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Analysis/Youth groups' wins generate hope after COP26's failings

Experts point to YOUNGO victories over Article 6

(By Paul Virgo) (ANSA) - ROME, NOV 19 - COP26 was often described as the world's 'last, best chance' to avert catastrophic climate change in the run-up to it.
    If that was the billing, the UN Climate Conference in Glasgow clearly failed.
    Not even the most optimistic observers would argue that the pledges made get anywhere near to meeting the target of limiting global heating to within 1.5° Celsius above pre-industrial levels in order to avert the looming global calamity.
    But as failures go, it was not a total one.
    There were commitments to stop deforestation, to slash methane emissions, to phase down the use of coal and end 'inefficient' fossil-fuel subsidies.
    The 1.5° C target was also kept alive thanks to the agreement States made to revisit their Nationally Determined Contributions (NDCs) to emission cuts at COP 27 in Egypt next year, rather than in five years' time as originally envisioned by the 2015 Paris Agreement.
    It might not be enough, but the growing pressure from civil society, led by youth groups, gives ground for hope that this can be turned into something more substantial.
    The likes of Fridays For Future campaigners Greta Thunberg, Vanessa Nakate and Italy's Martina Comparelli are making it harder for political leaders to fob the public off without delivering real action, as they have consistently done up to now, and this pressure is not going to let up.
    Furthermore, this pressure has already delivered concrete results.
    Experts have pointed to the achievements achieved at Glasgow by YOUNGO, a global network of children and young activists and youth NGOs, regarding the text that implements article 6 of the Paris Agreement in relation to carbon markets.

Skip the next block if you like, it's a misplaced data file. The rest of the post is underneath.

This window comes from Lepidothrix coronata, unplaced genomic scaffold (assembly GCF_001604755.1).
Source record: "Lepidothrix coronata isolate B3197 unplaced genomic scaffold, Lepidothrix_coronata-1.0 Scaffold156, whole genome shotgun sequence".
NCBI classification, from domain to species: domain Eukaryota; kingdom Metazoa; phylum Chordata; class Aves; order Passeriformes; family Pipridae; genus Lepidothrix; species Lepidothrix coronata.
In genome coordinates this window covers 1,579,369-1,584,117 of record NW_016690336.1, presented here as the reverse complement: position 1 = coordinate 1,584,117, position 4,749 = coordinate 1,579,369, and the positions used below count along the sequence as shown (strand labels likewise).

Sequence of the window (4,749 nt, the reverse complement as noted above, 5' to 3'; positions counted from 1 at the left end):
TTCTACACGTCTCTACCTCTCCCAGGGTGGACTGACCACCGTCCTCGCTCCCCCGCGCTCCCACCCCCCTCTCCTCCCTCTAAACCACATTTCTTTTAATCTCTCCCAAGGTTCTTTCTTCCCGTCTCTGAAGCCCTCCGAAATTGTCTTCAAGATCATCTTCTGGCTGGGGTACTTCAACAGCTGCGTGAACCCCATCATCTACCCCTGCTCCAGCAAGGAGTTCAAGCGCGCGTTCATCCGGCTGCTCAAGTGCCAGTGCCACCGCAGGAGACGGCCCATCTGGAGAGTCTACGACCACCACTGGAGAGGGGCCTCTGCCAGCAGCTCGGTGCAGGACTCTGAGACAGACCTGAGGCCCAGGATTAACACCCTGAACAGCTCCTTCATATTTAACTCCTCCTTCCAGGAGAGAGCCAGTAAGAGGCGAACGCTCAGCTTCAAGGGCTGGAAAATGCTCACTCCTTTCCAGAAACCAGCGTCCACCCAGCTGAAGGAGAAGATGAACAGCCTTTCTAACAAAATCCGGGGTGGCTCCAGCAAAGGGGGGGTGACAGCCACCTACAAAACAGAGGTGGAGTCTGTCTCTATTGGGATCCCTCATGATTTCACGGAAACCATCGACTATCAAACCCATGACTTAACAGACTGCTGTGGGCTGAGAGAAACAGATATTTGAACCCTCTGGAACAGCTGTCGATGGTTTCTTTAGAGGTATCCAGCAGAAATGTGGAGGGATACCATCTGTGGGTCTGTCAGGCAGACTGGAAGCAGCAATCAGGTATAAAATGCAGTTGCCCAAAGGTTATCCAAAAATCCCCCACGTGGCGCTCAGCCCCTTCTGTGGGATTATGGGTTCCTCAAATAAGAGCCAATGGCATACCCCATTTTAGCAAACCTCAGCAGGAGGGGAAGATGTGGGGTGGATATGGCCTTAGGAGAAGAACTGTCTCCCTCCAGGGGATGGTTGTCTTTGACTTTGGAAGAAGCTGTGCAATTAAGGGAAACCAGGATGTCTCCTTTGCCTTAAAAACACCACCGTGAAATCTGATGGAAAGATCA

"One of the biggest results achieved at COP26 was the approval of a text for article 6 of the Paris agreement," said Domenico Vito, an Italian member of the Climate Reality Project, the global network of volunteer climate activists founded by former United States Vice President and Nobel Peace Prize-winner Al Gore.
    "This article is considered the financial arm of the Paris agreement and it was widely called into question from the start.
    "Indeed, many people think it should not even exist," Vito told ANSA.
    "In the various versions of the article that came out during the negotiations, references to the respect of human rights in relation to its implementation appeared in some sections and then disappeared later.
    "There remained doubts about where the respect of human rights would actually be observed.
    "The YOUNGO constituency and many other civil society representatives pressed for an independent appeals mechanism to be included and the version that was approved referred to an appeals process, although not a mechanism".
    Vito said another example was the pressure youth groups applied in order to axe some of the loopholes in the carbon trading system, such as the possibility for countries to obtain credits by simply approving laws and projects for emissions cuts, without necessarily actually following through and delivering them.
    "We YOUNGO members and many other civil society representatives lobbied for days for an independent grievance mechanism to be included in the text, and the reference to an independent complaint process," Vladistad Malashevskyy, an expert and activist who is part of the YOUNGO group, told ANSA.
    "That draft was then approved and it is the current text.
    "Considering the abyss left by COP25, you can say that the final agreement on article 6, including in the light of the versions that emerged during the negotiations, could have been much worse.
    "The path that this article went through highlights that the level of ambition taken to Glasgow by the parties was not even minimally sufficient to address this crisis and this contrasts with the many speeches made about the need to act urgently.
    "The agreement that was signed is proof of that.
    "On the other hand, there is a civil society that is much more aware and active and, from street protesters to the (NGO) constituencies, has been demanding much stronger action and worked tirelessly to raise the level of every single sentence of the agreement.
    "Sometimes they succeed". (ANSA).
   

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